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Why the government closed all public and private schools in Kenya

By Education Ministry | Sep 24th 2015 | 4 min read

The media have carried concerns following government decision to revised term dates for the Third Term following the protracted strike by teachers over pay dispute.

The argument the closure does not solve the industrial dispute between the government and teachers and that there was no justification to extent the revision of the term dates to private schools.

The fact of the matter is that teachers were on strike and children would not be in school unattended. Teachers in a significant number of schools had boycotted teaching. After monitoring the impact of the dispute for over the previous three weeks from the start of this school term on 31st August, 2015, it is evident that a large number of public school going children and other learners in our institutions staffed with TSC teachers had gone largely untaught.

The revision of the term dates for Primary and Secondary Schools were necessitated by the fact that very little or no teaching and learning had been going on in most of the public education institutions.

The ensuing failure to teach resulted in restlessness of students; in some cases tension had built up among learners, who had been left idle under the care of very few teachers. Some incidences of insecurity in schools had been reported by Heads of Institutions and Field Officers during the said period. Some students drowned in a dam while on a swimming expedition. This would not have happened had there been teaching and the concomitant supervision and control of students that happens when normal schools programmes are taking place.

The Ministry accordingly revised the term dates to safeguard the security of the learners, staff and school property, and thus address the concerns of parents and other key stakeholders in education.

The students were better off in the care and security of their parents and guardians pending resolution of the staff off. When two elephants are quarrelling, a Vietnamese Proverb goes, ants should step aside.

The State vicariously entrusts the guardianship and care of children to teachers on the assumption that they will teach and facilitate learning of the prescribed curriculum according to plan. The striking teachers not only stopped teaching, but also withdrew the care and safety parents, through the auspices of the government, confer on teachers.

The Ministry of Education provides that a school calendar operates for pre-determined days or structured instructional hours determined by the Quality Assurance and standards system it has established with the Kenya Institute of Curriculum Development (KICD) and other key stakeholders. It has accordingly developed minimum structured learning time which all students are individually exposed to guarantee the Desired Outcomes of Education (DOE) at every level of education tier.

For laypeople in matters education, DOE are attributes that educators aspire for every learner to have by the completion of his formal education. These outcomes establish a common purpose for educators, drive education policies and programmes, and allow policy makers to determine how well an education system is doing.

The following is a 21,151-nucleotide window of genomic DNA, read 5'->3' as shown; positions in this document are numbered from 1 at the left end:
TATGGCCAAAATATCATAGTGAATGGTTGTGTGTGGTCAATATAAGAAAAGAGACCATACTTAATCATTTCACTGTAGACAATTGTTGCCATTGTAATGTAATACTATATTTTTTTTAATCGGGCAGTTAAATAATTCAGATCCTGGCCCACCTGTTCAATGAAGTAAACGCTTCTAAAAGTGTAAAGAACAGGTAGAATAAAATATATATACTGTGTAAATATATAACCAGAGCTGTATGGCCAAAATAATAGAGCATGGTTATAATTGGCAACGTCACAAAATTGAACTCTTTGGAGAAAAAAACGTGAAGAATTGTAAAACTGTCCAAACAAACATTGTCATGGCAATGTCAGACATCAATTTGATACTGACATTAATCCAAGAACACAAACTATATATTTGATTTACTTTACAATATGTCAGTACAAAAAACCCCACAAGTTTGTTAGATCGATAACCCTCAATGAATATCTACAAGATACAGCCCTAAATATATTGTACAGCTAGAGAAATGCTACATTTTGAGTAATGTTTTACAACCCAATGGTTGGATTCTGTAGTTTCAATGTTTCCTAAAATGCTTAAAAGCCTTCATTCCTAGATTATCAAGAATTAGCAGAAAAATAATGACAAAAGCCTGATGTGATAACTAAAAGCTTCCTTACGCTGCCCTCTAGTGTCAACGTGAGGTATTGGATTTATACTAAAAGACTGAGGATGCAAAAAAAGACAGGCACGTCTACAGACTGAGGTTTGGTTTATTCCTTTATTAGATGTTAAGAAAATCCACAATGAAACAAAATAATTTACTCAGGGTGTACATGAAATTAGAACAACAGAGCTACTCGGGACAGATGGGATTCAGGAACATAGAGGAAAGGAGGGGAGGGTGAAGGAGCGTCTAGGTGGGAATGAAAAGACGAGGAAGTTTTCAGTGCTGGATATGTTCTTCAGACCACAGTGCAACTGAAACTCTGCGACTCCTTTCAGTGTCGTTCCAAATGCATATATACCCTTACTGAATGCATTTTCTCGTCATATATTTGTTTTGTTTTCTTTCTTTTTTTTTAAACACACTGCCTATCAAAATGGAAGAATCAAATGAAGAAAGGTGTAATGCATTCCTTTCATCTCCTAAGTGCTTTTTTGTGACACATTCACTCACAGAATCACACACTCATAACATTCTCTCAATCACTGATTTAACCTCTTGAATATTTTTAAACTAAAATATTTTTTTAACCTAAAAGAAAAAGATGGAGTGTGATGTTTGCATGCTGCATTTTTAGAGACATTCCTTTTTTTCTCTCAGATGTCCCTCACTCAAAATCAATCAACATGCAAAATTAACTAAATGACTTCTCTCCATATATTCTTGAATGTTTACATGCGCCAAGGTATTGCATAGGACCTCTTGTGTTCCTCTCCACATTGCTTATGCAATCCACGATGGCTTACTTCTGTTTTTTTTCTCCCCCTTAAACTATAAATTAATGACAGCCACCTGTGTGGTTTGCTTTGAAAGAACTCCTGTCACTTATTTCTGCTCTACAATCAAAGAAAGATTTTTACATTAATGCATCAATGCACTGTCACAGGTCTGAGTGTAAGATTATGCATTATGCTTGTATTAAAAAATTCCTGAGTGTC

The structured learning time that the Ministry of Education has established provides a common and effective strategy for the monitoring of curriculum delivery across all schools, including private schools, running on the 8.4.4 curriculum. There is allocated time which is the total time available for teaching and learning. This time must have been planned for and used effectively to accomplish the teaching and learning tasks. Allocated time at school is mainly for teaching, learning and assessment.

The protracted strike had disrupted/distorted all the harmony and uniformity that must exist in the management and delivery strategy of the 8.4.4 curriculum across the board.

The Ministry extended the directive to cover students in private primary and secondary schools because they run on the same curriculum as public primary and secondary schools. There was, therefore, need to secure uniformity in the curriculum experience of all learners across the 8.4.4 school system. It was this thinking that informed the extension of the revised term dates to private schools running the 8.4.4 curriculum. There was nothing sinister in this action.

It is precisely for this reason that the directive did not affect schools running international curriculum, notwithstanding the fact my Ministry approves the curriculum the schools offer. The Ministry does not manage or control curriculum implementation of the curriculum in these institutions. In addition, it does not control its school calendar.

The Ministry acknowledges that the pay dispute concerns teachers under the employment of the Teachers Service Commission and government/employer. It is also aware that teaching and learning went on smoothly in private primary and secondary schools.

The Government recognises the role owners of Private Schools play in complementing government in providing education services to Kenyans. It is deeply indebted to this partnership in addressing the problems of access, equity, quality in the provisions of education services.

The extension of the revision of the Term Dates to private schools was, therefore, not in any way aimed at undermining the institution of the private schools system.

Nor was it conceived as a solution to the current impasse. It was to place the safety learners in the hands of their parents and guardians as a solution to the pay dispute is explored.

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